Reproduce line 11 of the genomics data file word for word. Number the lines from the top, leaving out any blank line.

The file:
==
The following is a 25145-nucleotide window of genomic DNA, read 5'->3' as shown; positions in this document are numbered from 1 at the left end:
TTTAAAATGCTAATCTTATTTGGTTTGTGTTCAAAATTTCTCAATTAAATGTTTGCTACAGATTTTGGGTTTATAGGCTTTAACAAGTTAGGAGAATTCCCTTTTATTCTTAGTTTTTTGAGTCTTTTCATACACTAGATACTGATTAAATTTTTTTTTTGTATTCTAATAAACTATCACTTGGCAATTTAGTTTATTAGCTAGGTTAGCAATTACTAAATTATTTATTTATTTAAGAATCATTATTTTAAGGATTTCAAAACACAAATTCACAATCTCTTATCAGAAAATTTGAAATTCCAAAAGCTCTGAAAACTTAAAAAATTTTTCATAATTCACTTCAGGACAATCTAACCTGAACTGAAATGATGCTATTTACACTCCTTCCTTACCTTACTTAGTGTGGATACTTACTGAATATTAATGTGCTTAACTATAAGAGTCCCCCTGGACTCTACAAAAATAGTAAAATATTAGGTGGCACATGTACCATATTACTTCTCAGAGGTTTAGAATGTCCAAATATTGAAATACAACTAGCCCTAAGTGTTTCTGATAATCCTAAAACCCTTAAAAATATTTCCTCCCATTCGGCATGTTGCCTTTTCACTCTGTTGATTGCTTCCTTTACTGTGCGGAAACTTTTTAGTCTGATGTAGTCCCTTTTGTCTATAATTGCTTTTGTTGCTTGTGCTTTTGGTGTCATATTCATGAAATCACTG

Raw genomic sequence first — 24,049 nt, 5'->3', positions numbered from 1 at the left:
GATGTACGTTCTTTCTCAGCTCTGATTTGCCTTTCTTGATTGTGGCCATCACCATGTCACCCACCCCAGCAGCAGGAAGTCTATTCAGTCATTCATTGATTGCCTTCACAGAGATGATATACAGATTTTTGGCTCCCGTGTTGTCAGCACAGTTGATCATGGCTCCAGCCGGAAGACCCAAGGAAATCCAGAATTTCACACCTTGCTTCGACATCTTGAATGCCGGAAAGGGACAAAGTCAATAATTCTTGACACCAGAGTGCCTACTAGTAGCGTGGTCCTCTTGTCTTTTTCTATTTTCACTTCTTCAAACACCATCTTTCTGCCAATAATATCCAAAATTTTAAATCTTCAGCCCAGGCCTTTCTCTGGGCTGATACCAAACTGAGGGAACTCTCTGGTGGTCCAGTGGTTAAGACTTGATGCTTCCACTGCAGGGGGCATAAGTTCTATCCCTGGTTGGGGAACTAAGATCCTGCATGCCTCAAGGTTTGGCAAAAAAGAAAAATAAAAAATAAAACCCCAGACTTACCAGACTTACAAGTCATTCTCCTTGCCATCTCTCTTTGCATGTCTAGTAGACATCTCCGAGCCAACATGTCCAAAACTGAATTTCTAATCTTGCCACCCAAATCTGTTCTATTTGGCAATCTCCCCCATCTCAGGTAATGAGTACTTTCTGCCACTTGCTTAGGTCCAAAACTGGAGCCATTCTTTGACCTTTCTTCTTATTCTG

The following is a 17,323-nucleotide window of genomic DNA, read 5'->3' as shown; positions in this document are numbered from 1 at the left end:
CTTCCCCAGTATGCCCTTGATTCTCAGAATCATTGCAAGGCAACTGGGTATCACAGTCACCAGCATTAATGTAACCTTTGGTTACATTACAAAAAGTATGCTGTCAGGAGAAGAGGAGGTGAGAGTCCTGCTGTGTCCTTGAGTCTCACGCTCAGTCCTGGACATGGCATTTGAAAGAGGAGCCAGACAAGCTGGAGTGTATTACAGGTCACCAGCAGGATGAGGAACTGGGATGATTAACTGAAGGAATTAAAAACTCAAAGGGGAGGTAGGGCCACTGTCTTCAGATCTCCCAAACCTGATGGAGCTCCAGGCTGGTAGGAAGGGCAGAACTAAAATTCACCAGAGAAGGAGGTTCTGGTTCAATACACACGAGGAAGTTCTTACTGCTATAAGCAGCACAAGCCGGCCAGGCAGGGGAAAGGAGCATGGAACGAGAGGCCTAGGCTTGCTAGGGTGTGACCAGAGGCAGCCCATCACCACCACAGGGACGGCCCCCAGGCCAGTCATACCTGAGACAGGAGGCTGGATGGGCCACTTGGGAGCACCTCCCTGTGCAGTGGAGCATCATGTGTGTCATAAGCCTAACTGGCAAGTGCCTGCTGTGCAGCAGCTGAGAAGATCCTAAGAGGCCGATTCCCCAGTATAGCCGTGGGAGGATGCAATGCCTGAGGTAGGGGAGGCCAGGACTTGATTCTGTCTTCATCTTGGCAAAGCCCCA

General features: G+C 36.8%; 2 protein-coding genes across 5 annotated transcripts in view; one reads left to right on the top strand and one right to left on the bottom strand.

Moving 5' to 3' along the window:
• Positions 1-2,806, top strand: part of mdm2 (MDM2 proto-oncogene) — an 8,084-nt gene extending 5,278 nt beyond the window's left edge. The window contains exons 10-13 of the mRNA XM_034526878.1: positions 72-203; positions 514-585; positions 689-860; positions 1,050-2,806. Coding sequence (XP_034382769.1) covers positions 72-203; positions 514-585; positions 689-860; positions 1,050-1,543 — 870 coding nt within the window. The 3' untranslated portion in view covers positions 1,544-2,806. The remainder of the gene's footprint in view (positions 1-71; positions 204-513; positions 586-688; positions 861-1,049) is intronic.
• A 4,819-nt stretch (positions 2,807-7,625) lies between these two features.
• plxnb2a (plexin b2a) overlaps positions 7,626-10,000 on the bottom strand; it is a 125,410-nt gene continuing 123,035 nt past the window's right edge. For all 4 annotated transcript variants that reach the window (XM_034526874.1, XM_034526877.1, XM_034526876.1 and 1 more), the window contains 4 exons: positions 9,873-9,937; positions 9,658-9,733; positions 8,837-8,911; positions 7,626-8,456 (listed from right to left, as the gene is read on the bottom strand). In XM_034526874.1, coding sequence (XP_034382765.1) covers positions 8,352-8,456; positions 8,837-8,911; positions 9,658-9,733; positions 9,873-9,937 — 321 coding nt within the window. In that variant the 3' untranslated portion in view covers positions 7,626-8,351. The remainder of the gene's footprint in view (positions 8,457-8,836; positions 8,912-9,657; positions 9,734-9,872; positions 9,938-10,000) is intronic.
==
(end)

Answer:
• plxnb2a (plexin b2a) overlaps positions 7,626-10,000 on the bottom strand; it is a 125,410-nt gene continuing 123,035 nt past the window's right edge. For all 4 annotated transcript variants that reach the window (XM_034526874.1, XM_034526877.1, XM_034526876.1 and 1 more), the window contains 4 exons: positions 9,873-9,937; positions 9,658-9,733; positions 8,837-8,911; positions 7,626-8,456 (listed from right to left, as the gene is read on the bottom strand). In XM_034526874.1, coding sequence (XP_034382765.1) covers positions 8,352-8,456; positions 8,837-8,911; positions 9,658-9,733; positions 9,873-9,937 — 321 coding nt within the window. In that variant the 3' untranslated portion in view covers positions 7,626-8,351. The remainder of the gene's footprint in view (positions 8,457-8,836; positions 8,912-9,657; positions 9,734-9,872; positions 9,938-10,000) is intronic.